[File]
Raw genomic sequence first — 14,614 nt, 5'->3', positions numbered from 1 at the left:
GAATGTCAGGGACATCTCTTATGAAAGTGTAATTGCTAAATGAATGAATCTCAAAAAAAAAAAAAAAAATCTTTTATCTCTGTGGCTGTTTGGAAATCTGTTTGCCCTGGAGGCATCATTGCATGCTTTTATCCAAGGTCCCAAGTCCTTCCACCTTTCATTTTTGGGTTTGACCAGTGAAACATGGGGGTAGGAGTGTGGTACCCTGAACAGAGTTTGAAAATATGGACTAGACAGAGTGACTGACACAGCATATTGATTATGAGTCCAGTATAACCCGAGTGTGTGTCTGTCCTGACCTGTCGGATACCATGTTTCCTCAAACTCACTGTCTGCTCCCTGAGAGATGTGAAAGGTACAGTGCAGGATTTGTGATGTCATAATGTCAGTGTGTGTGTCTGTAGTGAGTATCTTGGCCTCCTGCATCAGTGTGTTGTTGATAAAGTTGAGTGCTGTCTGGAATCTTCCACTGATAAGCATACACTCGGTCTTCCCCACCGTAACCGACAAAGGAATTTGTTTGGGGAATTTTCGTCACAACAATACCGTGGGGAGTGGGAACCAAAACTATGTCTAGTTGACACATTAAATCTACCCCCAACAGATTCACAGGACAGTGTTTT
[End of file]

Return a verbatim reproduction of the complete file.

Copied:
Raw genomic sequence first — 14,614 nt, 5'->3', positions numbered from 1 at the left:
GAATGTCAGGGACATCTCTTATGAAAGTGTAATTGCTAAATGAATGAATCTCAAAAAAAAAAAAAAAAATCTTTTATCTCTGTGGCTGTTTGGAAATCTGTTTGCCCTGGAGGCATCATTGCATGCTTTTATCCAAGGTCCCAAGTCCTTCCACCTTTCATTTTTGGGTTTGACCAGTGAAACATGGGGGTAGGAGTGTGGTACCCTGAACAGAGTTTGAAAATATGGACTAGACAGAGTGACTGACACAGCATATTGATTATGAGTCCAGTATAACCCGAGTGTGTGTCTGTCCTGACCTGTCGGATACCATGTTTCCTCAAACTCACTGTCTGCTCCCTGAGAGATGTGAAAGGTACAGTGCAGGATTTGTGATGTCATAATGTCAGTGTGTGTGTCTGTAGTGAGTATCTTGGCCTCCTGCATCAGTGTGTTGTTGATAAAGTTGAGTGCTGTCTGGAATCTTCCACTGATAAGCATACACTCGGTCTTCCCCACCGTAACCGACAAAGGAATTTGTTTGGGGAATTTTCGTCACAACAATACCGTGGGGAGTGGGAACCAAAACTATGTCTAGTTGACACATTAAATCTACCCCCAACAGATTCACAGGACAGTGTTTT